In 1969, an American missionary nurse named Laura Wine came down with a troubling fever while working in the Nigerian town of Lassa. The local doctors thought it was probably malaria, but Wine didn’t respond to the usual treatments. She eventually died. Shortly after, two more nurses contracted the same mysterious disease. One also died. The other, Lily Pinneo, was evacuated to Columbia-Presbyterian Hospital, and survived. From her blood, and those of her colleagues, scientists isolated a new virus, which they named after the town where the infections began.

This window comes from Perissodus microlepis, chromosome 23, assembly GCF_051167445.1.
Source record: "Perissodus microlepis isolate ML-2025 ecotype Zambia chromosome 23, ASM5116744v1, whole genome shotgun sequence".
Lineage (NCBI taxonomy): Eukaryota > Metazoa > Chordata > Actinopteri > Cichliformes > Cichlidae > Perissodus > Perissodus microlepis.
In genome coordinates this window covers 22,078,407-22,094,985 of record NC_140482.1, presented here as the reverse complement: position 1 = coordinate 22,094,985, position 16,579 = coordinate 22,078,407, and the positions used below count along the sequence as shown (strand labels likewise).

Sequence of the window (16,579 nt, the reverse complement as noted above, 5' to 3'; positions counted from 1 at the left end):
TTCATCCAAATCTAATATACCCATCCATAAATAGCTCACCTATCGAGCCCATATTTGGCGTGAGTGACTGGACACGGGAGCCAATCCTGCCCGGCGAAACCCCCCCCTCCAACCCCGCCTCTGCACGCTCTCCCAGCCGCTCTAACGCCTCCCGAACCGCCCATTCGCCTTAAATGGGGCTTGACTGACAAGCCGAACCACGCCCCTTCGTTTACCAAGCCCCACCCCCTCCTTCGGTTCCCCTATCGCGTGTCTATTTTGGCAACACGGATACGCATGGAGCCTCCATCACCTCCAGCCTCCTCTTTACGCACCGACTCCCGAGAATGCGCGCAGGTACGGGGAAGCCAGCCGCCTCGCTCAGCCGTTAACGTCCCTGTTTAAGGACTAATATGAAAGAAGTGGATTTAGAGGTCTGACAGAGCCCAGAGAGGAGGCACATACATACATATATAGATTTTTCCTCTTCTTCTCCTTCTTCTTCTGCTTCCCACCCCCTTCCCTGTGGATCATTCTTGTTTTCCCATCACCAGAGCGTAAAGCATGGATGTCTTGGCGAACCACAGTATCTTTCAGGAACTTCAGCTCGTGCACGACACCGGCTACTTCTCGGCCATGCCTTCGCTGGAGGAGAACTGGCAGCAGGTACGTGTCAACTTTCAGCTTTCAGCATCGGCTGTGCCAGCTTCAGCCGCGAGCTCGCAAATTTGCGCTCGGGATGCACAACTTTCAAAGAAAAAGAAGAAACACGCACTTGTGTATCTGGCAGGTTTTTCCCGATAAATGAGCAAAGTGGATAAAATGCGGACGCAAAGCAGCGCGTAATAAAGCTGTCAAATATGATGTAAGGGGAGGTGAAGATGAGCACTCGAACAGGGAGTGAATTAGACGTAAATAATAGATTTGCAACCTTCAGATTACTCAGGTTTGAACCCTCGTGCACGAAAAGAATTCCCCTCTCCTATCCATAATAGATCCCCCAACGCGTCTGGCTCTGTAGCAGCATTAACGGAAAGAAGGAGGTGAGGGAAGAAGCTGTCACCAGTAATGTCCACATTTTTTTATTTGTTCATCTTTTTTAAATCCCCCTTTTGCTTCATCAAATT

Since then, scientists have learned a lot about Lassa fever, and the virus that causes it. They discovered that it resides within the multimammate mouse and jumps into people who eat food contaminated by the rodent’s waste. They’ve shown that it is common in West Africa, and causes many thousands of cases every year.
But for all that knowledge, no one knows exactly why this disease, which simmers gently in Nigeria from year to year, has recently come to a dramatic boil.
It’s hard to say exactly who has Lassa fever, because early symptoms are generic, and resemble conditions like malaria and typhoid. But according to figures from the Nigerian Center for Disease Control, laboratory tests have confirmed that in the first two months of 2018, at least 317 people have been infected, and at least 64—around 20 percent—have died. (Eight further deaths are probably linked to Lassa, but haven’t been confirmed.) By contrast, there were just 143 lab-confirmed cases in all of 2017, and just 101 in 2016.